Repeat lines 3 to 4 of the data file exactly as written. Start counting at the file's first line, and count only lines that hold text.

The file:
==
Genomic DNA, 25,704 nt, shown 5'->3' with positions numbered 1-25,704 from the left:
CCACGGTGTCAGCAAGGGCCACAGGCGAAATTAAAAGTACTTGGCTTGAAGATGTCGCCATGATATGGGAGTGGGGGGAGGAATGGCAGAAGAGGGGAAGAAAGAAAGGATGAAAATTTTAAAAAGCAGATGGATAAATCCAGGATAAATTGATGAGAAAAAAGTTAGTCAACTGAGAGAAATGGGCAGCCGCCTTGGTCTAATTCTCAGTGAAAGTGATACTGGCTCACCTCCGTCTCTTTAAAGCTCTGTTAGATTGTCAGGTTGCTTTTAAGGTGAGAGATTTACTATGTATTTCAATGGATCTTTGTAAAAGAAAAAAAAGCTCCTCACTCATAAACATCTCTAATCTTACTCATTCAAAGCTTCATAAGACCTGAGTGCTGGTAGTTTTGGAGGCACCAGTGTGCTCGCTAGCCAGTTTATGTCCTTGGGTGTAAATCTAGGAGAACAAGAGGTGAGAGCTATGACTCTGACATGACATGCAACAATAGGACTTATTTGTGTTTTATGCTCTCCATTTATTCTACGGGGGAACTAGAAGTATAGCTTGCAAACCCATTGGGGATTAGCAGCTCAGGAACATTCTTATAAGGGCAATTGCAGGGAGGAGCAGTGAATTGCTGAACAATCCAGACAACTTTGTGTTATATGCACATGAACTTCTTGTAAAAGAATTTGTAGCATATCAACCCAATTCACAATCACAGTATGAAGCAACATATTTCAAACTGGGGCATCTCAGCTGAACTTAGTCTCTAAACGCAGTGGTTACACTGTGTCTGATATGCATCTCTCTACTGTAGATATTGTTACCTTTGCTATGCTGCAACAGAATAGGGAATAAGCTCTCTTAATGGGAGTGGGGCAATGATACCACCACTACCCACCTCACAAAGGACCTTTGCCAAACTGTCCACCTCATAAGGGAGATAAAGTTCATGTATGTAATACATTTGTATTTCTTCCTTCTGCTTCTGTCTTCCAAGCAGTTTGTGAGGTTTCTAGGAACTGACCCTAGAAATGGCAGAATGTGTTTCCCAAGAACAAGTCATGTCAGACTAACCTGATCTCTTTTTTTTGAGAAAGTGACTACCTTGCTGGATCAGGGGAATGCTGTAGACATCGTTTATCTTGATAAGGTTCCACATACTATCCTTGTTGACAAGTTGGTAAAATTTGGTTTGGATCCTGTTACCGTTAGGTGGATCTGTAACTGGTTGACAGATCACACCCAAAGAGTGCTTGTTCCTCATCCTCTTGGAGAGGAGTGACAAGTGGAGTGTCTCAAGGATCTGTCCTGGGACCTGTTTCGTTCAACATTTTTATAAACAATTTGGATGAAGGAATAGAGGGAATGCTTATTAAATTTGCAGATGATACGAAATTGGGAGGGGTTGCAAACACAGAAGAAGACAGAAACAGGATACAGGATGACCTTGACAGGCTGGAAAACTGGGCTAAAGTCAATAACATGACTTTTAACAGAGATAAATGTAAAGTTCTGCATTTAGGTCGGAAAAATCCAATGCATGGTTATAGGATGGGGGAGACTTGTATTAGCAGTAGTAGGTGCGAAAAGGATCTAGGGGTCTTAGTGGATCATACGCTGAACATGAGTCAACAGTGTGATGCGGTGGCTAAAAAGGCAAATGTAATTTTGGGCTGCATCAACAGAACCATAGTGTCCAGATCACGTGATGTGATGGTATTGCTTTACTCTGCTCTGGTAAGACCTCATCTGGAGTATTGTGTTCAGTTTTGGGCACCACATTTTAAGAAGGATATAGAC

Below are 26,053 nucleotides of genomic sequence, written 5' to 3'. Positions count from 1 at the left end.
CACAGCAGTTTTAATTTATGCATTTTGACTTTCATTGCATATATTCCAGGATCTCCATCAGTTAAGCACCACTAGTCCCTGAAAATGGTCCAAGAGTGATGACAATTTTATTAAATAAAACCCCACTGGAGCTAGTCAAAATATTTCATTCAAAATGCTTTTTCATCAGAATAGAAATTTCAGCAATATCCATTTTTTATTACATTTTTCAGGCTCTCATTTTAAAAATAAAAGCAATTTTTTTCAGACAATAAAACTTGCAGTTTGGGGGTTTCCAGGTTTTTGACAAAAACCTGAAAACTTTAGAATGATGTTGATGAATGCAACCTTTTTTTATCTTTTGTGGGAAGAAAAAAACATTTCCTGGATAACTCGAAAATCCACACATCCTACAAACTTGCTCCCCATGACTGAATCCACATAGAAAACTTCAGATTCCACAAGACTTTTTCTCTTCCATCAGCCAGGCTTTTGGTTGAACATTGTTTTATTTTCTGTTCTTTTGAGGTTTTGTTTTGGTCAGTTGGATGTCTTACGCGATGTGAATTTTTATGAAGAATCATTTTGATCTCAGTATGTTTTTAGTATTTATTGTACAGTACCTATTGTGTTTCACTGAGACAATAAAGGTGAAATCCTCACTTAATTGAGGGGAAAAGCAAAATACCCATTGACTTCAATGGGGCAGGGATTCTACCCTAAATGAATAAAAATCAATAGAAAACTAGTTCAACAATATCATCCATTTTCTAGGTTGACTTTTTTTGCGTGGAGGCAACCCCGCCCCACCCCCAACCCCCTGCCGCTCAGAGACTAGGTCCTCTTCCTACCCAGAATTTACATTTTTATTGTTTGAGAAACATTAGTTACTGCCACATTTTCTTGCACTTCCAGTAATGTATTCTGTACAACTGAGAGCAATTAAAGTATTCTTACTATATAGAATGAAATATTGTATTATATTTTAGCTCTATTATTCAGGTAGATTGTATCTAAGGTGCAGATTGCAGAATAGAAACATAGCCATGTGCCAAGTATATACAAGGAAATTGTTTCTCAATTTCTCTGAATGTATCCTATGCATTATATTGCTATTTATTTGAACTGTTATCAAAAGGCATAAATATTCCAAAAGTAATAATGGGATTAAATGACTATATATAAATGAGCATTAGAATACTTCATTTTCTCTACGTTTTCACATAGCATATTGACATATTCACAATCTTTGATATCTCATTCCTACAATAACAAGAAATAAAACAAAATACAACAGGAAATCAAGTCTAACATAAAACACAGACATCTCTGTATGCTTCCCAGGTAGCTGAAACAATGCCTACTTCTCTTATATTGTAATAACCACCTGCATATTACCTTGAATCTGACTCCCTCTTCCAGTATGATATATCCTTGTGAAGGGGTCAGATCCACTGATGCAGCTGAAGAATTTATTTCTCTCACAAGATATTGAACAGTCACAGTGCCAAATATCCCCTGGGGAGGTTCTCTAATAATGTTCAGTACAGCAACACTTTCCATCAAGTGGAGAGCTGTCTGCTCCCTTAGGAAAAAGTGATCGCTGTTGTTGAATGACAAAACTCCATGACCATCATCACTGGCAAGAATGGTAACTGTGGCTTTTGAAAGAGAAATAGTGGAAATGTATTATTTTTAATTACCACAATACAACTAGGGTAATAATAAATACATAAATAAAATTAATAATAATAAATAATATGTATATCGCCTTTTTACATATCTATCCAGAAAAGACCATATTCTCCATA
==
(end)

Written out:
Below are 26,053 nucleotides of genomic sequence, written 5' to 3'. Positions count from 1 at the left end.
CACAGCAGTTTTAATTTATGCATTTTGACTTTCATTGCATATATTCCAGGATCTCCATCAGTTAAGCACCACTAGTCCCTGAAAATGGTCCAAGAGTGATGACAATTTTATTAAATAAAACCCCACTGGAGCTAGTCAAAATATTTCATTCAAAATGCTTTTTCATCAGAATAGAAATTTCAGCAATATCCATTTTTTATTACATTTTTCAGGCTCTCATTTTAAAAATAAAAGCAATTTTTTTCAGACAATAAAACTTGCAGTTTGGGGGTTTCCAGGTTTTTGACAAAAACCTGAAAACTTTAGAATGATGTTGATGAATGCAACCTTTTTTTATCTTTTGTGGGAAGAAAAAAACATTTCCTGGATAACTCGAAAATCCACACATCCTACAAACTTGCTCCCCATGACTGAATCCACATAGAAAACTTCAGATTCCACAAGACTTTTTCTCTTCCATCAGCCAGGCTTTTGGTTGAACATTGTTTTATTTTCTGTTCTTTTGAGGTTTTGTTTTGGTCAGTTGGATGTCTTACGCGATGTGAATTTTTATGAAGAATCATTTTGATCTCAGTATGTTTTTAGTATTTATTGTACAGTACCTATTGTGTTTCACTGAGACAATAAAGGTGAAATCCTCACTTAATTGAGGGGAAAAGCAAAATACCCATTGACTTCAATGGGGCAGGGATTCTACCCTAAATGAATAAAAATCAATAGAAAACTAGTTCAACAATATCATCCATTTTCTAGGTTGACTTTTTTTGCGTGGAGGCAACCCCGCCCCACCCCCAACCCCCTGCCGCTCAGAGACTAGGTCCTCTTCCTACCCAGAATTTACATTTTTATTGTTTGAGAAACATTAGTTACTGCCACATTTTCTTGCACTTCCAGTAATGTATTCTGTACAACTGAGAGCAATTAAAGTATTCTTACTATATAGAATGAAATATTGTATTATATTTTAGCTCTATTATTCAGGTAGATTGTATCTAAGGTGCAGATTGCAGAATAGAAACATAGCCATGTGCCAAGTATATACAAGGAAATTGTTTCTCAATTTCTCTGAATGTATCCTATGCATTATATTGCTATTTATTTGAACTGTTATCAAAAGGCATAAATATTCCAAAAGTAATAATGGGATTAAATGACTATATATAAATGAGCATTAGAATACTTCATTTTCTCTACGTTTTCACATAGCATATTGACATATTCACAATCTTTGATATCTCATTCCTACAATAACAAGAAATAAAACAAAATACAACAGGAAATCAAGTCTAACATAAAACACAGACATCTCTGTATGCTTCCCAGGTAGCTGAAACAATGCCTACTTCTCTTATATTGTAATAACCACCTGCATATTACCTTGAATCTGACTCCCTCTTCCAGTATGATATATCCTTGTGAAGGGGTCAGATCCACTGATGCAGCTGAAGAATTTATTTCTCTCACAAGATATTGAACAGTCACAGTGCCAAATATCCCCTGGGGAGGTTCTCTAATAATGTTCAGTACAGCAACACTTTCCATCAAGTGGAGAGCTGTCTGCTCCCTTAGGAAAAAGTGATCGCTGTTGTTGAATGACAAAACTCCATGACCATCATCACTGGCAAGAATGGTAACTGTGGCTTTTGAAAGAGAAATAGTGGAAATGTATTATTTTTAATTACCACAATACAACTAGGGTAATAATAAATACATAAATAAAATTAATAATAATAAATAATATGTATATCGCCTTTTTACATATCTATCCAGAAAAGACCATATTCTCCATA